Two much of a good thing? 

True fact: Walt Disney didn't like sequels.

Back in 1933, after his studio's "Three Little Pigs" became such a huge hit, exhibitors begged Walt to produce a follow-up to the Academy Award-winning short. So Disney quickly put a sequel, "The Big Bad Wolf," into production. The cartoon hit theaters with much fanfare in April 1934. But business was only so-so.

Given the time, energy and expense that went into it, Walt obviously was disappointed. His conclusion: "You can't top pigs with pigs."

Translation: A sequel will never be as good as the original. So why bother?

Walt clung to this philosophy whenever the question of sequels came up, especially after some of the studio's biggest successes, such as "Snow White" or "Mary Poppins." He just said he preferred not to repeat himself.

Thus, one wonders what Walt would think of today's Disney Co., which has three -- count 'em, three -- sequels bombarding consumers over the next four weeks.

"Return to Neverland" -- the sequel to Disney's 1953 Peter Pan -- flew into theaters this past weekend. On Feb. 26, "Cinderella II: Dreams Come True" -- a direct-to-video followup to the studio's 1950 animated classic -- hits store shelves. Three weeks after that, the Mouse rolls out "Hunchback of Notre Dame II," a sequel to the studio's 1996 release.

Seems a tad excessive, doesn't it? Well, brace yourself. Here's a sample of the sequels reportedly waiting in the wings: "Jungle Book II," "The Lion King III," "Tron 2.0," "Dumbo II," "Mulan II," "Snow White II," "Atlantis: The Lost Empire II," "The Piglet Movie" and -- my nominee for most awkward title ever -- "101 Dalmatians 2: The Animated Sequel," which comes on the heels of the live-action sequel that followed the live-action remake of the animated original.

Of course, Disney officials say it just makes good business sense for the Mouse to produce these followups to established animated hits. And when you get a look at the numbers, it's easy to see why.

Case in point: The company's big direct-to-video release for 2000, "The Little Mermaid II: Return to the Sea," made $121 million. That's nearly $40 million more than the original "The Little Mermaid" grossed during its initial theatrical release back in 1989. And then there's the $154 million that "Lady and the Tramp II: Scamp's Great Adventure" netted for the company last year.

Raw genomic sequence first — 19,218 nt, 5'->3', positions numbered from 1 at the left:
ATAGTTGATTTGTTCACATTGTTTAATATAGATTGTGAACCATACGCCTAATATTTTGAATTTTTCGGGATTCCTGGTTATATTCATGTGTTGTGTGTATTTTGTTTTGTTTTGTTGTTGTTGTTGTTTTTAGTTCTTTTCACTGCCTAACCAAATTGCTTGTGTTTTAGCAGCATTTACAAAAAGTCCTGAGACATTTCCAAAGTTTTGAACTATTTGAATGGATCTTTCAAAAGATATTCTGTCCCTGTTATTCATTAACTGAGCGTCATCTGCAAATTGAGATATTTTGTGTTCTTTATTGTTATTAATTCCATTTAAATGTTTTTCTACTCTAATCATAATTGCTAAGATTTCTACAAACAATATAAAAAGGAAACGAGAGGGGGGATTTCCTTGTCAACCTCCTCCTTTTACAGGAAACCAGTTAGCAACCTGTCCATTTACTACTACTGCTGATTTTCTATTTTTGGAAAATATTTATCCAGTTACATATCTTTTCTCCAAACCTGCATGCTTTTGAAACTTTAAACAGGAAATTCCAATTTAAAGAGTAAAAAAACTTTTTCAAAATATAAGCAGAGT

With that sort of potential for profits, the Mouse wants to keep the sequel stream flowing freely. Or, as they put it in Disney corporate speak: "Keep expanding the brand."

It's also understandable, then, why Disney is genuinely annoyed by the efforts of Salvador Gonzales. Gonzales, an 18-year-old animation buff, had had enough with what he viewed as the current management team's "raping [of] Walt Disney's original ideas." Gonzales launched an online petition asking the company to halt production of Snow White II (, which follows up on Walt's first full-length animated success.

Normally, the Mouse would be able to shrug off such seemingly minor matters. But then a number of animation professionals took up the cause. ("What part of 'And they lived happily ever after' doesn't Eisner understand?" grumbled one toonsmith). After that, the Associated Press did an article about Gonzales. Suddenly, Disney found itself in the middle of a p.r. crisis.

It didn't help much when David Stainton, the president of Disney's Television Animation Division (the unit that makes most of these direct-to-videos), recently said he "personally would love to make a sequel to "Snow White." That only added fuel to the too-many-sequels debate.

This all finds Mickey in an awkward position. While Disney dearly wants the money these sequels bring in, the company doesn't want to create the impression that it's actively undermining a tradition of excellence in animation by churning out the cheaply made followups.

That may explain the publicity the Mouse suddenly generated last week in an effort to put a positive spin on "Return to Neverland"'s production. The news releases stressed that Disney's Australian animators had meticulously studied the 1953 film so that the sequel would seamlessly match the original's look and feel while using computer-generated imagery to give "Neverland" some cutting-edge effects.

Will this last-minute p.r. push be enough to distract audiences from the obvious? Will they notice that "Return to Neverland" doesn't really have much of a story to tell? Or will they see instead the bigger story -- that Disney has replaced its founder's philosophy ("You can't top pigs with pigs") with another:

"Let's be pigs."

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